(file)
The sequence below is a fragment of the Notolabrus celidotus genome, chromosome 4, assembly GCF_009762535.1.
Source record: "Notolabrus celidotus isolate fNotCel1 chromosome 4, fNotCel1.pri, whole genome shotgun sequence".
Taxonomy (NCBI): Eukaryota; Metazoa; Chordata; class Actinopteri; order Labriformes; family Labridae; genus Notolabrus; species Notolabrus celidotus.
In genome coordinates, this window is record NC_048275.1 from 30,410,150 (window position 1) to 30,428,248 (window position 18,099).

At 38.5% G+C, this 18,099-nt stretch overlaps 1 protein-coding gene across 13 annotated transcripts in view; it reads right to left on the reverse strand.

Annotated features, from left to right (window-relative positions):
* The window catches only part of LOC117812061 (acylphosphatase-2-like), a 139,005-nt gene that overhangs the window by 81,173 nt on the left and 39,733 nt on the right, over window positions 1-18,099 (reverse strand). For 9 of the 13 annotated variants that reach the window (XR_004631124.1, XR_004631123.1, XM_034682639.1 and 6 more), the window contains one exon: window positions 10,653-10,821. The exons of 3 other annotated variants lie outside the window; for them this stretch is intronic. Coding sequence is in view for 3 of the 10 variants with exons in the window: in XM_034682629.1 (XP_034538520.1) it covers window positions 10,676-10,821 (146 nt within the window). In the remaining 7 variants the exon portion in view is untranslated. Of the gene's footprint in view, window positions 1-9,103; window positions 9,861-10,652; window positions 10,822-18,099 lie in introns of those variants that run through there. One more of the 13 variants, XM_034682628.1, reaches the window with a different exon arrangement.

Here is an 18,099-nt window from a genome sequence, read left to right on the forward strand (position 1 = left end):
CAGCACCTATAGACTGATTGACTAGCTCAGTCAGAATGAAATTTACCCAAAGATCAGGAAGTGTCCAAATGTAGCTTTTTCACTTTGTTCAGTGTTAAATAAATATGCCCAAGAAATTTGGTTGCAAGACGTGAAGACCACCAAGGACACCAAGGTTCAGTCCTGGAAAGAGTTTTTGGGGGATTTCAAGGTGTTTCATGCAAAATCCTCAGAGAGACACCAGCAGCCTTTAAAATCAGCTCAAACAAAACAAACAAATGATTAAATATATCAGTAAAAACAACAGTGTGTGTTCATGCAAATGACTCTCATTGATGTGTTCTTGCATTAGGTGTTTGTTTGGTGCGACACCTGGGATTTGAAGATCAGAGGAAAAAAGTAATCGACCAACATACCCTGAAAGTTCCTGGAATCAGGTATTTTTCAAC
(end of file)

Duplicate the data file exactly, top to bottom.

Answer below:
The sequence below is a fragment of the Notolabrus celidotus genome, chromosome 4, assembly GCF_009762535.1.
Source record: "Notolabrus celidotus isolate fNotCel1 chromosome 4, fNotCel1.pri, whole genome shotgun sequence".
Taxonomy (NCBI): Eukaryota; Metazoa; Chordata; class Actinopteri; order Labriformes; family Labridae; genus Notolabrus; species Notolabrus celidotus.
In genome coordinates, this window is record NC_048275.1 from 30,410,150 (window position 1) to 30,428,248 (window position 18,099).

At 38.5% G+C, this 18,099-nt stretch overlaps 1 protein-coding gene across 13 annotated transcripts in view; it reads right to left on the reverse strand.

Annotated features, from left to right (window-relative positions):
* The window catches only part of LOC117812061 (acylphosphatase-2-like), a 139,005-nt gene that overhangs the window by 81,173 nt on the left and 39,733 nt on the right, over window positions 1-18,099 (reverse strand). For 9 of the 13 annotated variants that reach the window (XR_004631124.1, XR_004631123.1, XM_034682639.1 and 6 more), the window contains one exon: window positions 10,653-10,821. The exons of 3 other annotated variants lie outside the window; for them this stretch is intronic. Coding sequence is in view for 3 of the 10 variants with exons in the window: in XM_034682629.1 (XP_034538520.1) it covers window positions 10,676-10,821 (146 nt within the window). In the remaining 7 variants the exon portion in view is untranslated. Of the gene's footprint in view, window positions 1-9,103; window positions 9,861-10,652; window positions 10,822-18,099 lie in introns of those variants that run through there. One more of the 13 variants, XM_034682628.1, reaches the window with a different exon arrangement.

Here is an 18,099-nt window from a genome sequence, read left to right on the forward strand (position 1 = left end):
CAGCACCTATAGACTGATTGACTAGCTCAGTCAGAATGAAATTTACCCAAAGATCAGGAAGTGTCCAAATGTAGCTTTTTCACTTTGTTCAGTGTTAAATAAATATGCCCAAGAAATTTGGTTGCAAGACGTGAAGACCACCAAGGACACCAAGGTTCAGTCCTGGAAAGAGTTTTTGGGGGATTTCAAGGTGTTTCATGCAAAATCCTCAGAGAGACACCAGCAGCCTTTAAAATCAGCTCAAACAAAACAAACAAATGATTAAATATATCAGTAAAAACAACAGTGTGTGTTCATGCAAATGACTCTCATTGATGTGTTCTTGCATTAGGTGTTTGTTTGGTGCGACACCTGGGATTTGAAGATCAGAGGAAAAAAGTAATCGACCAACATACCCTGAAAGTTCCTGGAATCAGGTATTTTTCAAC